As the lobby for barefoot running becomes stronger it is no surprise science once again has turned to the laboratory to prove a point. A new piece of work conducted by scientists from Harvard, Glasgow and Moi Universities was published recently and highlighted the differences between gait patterns for runners wearing shoes compared to those without. Researchers discovered running barefeet, or in minimal footwear, can be potentially less injurious than running in sport shoes. Wearing sport shoes they infer may introduce an artificial ‘heel strike phase’ when the weight bearing limb is subjected to repeated high impact forces (the equivalent to two to three times body weight). Under certain circumstances this can cause painful symptoms long associated with sport injuries of the leg and foot. Researchers believe running barefoot may in some cases prevent these injuries. The multi centred research involved working with populations of runners in the United States and Kenya, and researchers looked at the running gaits of three groups: those who had always run barefoot, those who had always worn shoes, and those who had converted to barefoot running from shod running. Subjects were less prone to generate high impact on ground contact through the leading foot when unshod.
This simple study may at first sight appear to give fresh insights into the growing debate but the data findings are not new nor are the extrapolations particularly illuminating. The research was funded by the American School of Prehistoric Research, the Goelet Fund, Harvard University, and Vibram USA. Vibram USA is a private company which produces minimal footwear.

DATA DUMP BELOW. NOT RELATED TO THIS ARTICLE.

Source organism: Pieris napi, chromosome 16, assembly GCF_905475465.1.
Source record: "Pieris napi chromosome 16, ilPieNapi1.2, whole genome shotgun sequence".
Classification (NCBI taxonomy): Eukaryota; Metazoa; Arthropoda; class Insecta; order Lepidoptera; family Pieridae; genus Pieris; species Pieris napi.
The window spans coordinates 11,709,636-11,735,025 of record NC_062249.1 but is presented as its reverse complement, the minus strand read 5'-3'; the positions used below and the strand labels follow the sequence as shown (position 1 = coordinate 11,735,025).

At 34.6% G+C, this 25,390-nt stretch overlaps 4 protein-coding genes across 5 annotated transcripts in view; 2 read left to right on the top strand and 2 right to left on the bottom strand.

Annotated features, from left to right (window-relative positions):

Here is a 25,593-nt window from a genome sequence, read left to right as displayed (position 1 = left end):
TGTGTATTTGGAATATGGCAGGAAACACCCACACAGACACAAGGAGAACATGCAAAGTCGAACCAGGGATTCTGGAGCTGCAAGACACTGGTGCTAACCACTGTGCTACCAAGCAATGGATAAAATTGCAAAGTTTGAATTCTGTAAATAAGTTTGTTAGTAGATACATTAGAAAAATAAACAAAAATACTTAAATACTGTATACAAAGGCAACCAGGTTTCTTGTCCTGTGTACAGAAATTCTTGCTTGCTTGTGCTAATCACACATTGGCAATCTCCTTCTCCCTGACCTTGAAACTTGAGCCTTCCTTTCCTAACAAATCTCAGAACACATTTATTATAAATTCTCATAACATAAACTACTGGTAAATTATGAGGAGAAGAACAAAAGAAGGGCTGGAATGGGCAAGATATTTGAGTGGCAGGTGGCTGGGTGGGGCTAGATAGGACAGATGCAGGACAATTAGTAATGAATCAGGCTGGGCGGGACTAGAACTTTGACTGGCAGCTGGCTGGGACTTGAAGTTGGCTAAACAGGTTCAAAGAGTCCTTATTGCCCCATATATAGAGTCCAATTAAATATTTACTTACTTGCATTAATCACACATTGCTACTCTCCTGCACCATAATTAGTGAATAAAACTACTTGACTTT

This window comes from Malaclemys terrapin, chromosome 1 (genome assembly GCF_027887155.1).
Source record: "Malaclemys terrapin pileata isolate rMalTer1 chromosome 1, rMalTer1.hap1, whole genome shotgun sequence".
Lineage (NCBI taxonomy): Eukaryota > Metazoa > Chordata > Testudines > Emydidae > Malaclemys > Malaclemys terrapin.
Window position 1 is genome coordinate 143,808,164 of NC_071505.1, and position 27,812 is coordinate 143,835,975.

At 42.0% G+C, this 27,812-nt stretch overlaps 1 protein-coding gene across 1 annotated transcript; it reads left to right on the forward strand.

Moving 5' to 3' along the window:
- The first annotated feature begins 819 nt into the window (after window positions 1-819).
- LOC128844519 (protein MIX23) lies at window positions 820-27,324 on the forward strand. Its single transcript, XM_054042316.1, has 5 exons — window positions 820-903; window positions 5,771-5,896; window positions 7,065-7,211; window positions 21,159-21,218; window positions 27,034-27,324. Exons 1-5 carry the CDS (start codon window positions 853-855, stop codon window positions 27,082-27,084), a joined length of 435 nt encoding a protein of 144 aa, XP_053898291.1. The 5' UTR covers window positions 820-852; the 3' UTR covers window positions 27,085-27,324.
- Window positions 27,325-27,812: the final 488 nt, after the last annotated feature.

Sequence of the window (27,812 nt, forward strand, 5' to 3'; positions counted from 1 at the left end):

An elementary understanding of human locomotion would confirm the difference between walking and running cycles. Heel strike is perfectly normal up until middle distance running where forefoot contact supersedes heel contact. At this point walking turns into running*. Unless you run at middle distance speeds heel contact would be the norm. Most sport shoes will take this into account and provide heel support. If the study has any merit it supports the need for faster runners to wear appropriate shoes rather than suggest athletes perse adopt barefoot running carte blanche.
* The transference from heel contact to forefoot contact in locomotion is used in walking races suffice when athletes transfer first contact to the forefoot (running) they are disqualified.
Lieberman D.E, Madhusudhan Venkadesan M.,William A. Werbel W.A., Adam I. Daoud A.I. Susan D’Andrea S., Davis I.S., Mang’Eni R.O. & Pitsiladis Y. (2010) Foot strike patterns and collision forces in habitually barefoot versus shod runners Nature 463, 531-535 (28 January 2010) | doi:10.1038/nature08723; Received 27 July 2009; Accepted 26 November 2009
Running barefoot or minimal footwear